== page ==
The Karnataka government on Thursday (August 27) told the GST Council that the government should hike the tax on luxury goods, tobacco, and pan masala to address the shortfall in tax revenues.
With the COVID crisis continuing to affect the state’s tax revenues, clubbed with Centre’s delay in GST compensation and reduced share in central tax, Karnataka is facing a funding crisis and urged the Centre to step in and help.
Home Minister Basavaraj Bommai, who represented the state in the GST Council meeting, said despite the challenging situation with the COVID-19 crisis, the state managed to collect 71.61 percent of targeted tax revenue.
The total tax revenue in Karnataka is estimated to be ₹1.80 lakh crore. Bommai, who said the state can extend support to the Centre in all possible ways to tackle the virus pandemic, however, urged the Centre to pay the GST compensation at the earliest. The GST compensation amount for April-July added up to ₹13,764 crore.
While the Centre asked the state to look at borrowings as an option, Home Minister Basavraj Bommai said it would be worthwhile for the Centre to borrow money and pay for the revenue losses.
“States will be in a difficult position to raise loans and repay them. It is better for the Centre to raise loans to provide compensation to the States. Also, the Centre has the powers to impose new tax beyond 2023,” Bommai said.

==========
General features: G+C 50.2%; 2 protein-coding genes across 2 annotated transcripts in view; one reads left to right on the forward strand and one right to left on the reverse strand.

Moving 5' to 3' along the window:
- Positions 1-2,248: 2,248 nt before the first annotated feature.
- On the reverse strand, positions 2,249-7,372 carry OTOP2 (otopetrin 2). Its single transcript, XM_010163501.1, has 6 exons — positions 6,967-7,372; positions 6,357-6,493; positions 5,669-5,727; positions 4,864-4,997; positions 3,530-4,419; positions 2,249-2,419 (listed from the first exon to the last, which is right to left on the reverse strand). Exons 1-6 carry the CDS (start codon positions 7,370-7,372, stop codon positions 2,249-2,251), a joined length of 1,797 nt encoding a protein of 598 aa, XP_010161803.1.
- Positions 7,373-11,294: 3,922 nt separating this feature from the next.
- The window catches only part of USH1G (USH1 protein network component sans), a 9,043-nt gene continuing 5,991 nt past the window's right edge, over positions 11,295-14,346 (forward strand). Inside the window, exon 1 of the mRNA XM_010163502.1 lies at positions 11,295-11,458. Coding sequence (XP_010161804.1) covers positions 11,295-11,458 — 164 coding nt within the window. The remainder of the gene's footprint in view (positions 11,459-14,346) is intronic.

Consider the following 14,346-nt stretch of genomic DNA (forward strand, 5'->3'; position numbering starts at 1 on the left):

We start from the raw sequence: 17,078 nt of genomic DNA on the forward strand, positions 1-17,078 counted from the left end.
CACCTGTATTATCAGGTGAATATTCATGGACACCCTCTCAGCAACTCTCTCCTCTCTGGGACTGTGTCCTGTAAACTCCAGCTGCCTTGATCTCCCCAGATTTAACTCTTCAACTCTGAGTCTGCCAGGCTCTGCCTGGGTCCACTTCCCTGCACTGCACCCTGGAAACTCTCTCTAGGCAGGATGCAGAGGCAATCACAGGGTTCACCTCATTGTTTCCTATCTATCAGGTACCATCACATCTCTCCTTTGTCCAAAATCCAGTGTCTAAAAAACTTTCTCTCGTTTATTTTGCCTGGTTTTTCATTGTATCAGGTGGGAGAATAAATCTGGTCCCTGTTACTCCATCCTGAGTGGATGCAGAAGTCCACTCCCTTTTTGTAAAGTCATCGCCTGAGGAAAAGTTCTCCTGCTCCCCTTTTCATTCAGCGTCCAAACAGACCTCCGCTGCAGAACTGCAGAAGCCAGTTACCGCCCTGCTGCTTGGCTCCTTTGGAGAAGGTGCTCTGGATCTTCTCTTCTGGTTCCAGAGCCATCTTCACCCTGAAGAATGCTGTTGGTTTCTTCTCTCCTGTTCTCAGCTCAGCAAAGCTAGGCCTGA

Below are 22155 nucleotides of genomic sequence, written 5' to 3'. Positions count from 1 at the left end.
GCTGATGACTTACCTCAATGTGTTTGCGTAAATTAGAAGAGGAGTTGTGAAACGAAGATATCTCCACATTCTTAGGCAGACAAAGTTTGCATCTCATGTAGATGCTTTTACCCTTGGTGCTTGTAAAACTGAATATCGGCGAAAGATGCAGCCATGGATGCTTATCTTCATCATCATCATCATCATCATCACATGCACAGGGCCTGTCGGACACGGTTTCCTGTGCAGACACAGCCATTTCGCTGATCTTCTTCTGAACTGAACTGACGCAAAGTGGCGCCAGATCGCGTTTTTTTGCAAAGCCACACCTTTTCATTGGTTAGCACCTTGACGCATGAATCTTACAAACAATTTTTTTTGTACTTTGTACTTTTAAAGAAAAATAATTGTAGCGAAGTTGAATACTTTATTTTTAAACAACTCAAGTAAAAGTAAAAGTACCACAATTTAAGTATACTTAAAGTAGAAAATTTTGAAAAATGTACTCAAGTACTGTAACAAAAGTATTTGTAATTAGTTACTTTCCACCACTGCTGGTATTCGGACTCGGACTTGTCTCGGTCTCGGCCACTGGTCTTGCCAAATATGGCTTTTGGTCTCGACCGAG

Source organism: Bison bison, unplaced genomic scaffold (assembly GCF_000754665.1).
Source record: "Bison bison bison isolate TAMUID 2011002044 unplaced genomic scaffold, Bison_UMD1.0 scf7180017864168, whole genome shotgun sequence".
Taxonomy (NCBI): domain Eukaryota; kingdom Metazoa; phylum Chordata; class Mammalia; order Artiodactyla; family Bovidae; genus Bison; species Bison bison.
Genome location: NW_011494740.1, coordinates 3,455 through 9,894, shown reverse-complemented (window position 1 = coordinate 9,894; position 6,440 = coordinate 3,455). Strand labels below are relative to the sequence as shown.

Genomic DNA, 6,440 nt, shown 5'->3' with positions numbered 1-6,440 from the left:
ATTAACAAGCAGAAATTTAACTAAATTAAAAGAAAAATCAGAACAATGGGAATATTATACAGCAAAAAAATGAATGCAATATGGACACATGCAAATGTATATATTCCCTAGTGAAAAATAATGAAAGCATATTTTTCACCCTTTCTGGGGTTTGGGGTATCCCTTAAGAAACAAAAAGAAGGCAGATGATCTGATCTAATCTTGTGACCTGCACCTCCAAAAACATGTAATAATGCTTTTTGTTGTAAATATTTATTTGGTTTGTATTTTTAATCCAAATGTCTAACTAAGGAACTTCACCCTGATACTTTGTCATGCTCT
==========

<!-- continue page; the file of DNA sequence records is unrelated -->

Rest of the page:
Meanwhile, in another development, the state informed the Karnataka High Court that it cannot waive the property tax as it would increase the burden on urban local bodies. The government said this in response to a petition seeking to waive off property tax for the year to reduce the burden on property owners in the wake of the COVID-19 crisis.
The petitioner’s counsel, however, informed the court that the Bruhat Bengaluru Mahanagara Palike (BBMP) council, a civic body council, should be consulted and the government cannot take a unilateral decision. The bench adjourned the hearing to September 15.
K Gayithri, Professor Centre Economic Studies and Policy (CESP) at Institute of Social and Economic Change, said the state cannot pass on the full responsibility to the Centre. She said the recommendations on higher tax on luxury goods, if implemented, would not be a bad move.
Furthermore, she said that as a last resort, the state can borrow money instead of asking the Centre, considering the overall financial situation in the country. “However, the money raised should effectively be put to use so that the states are in a better position to repay them,” Gayithri said.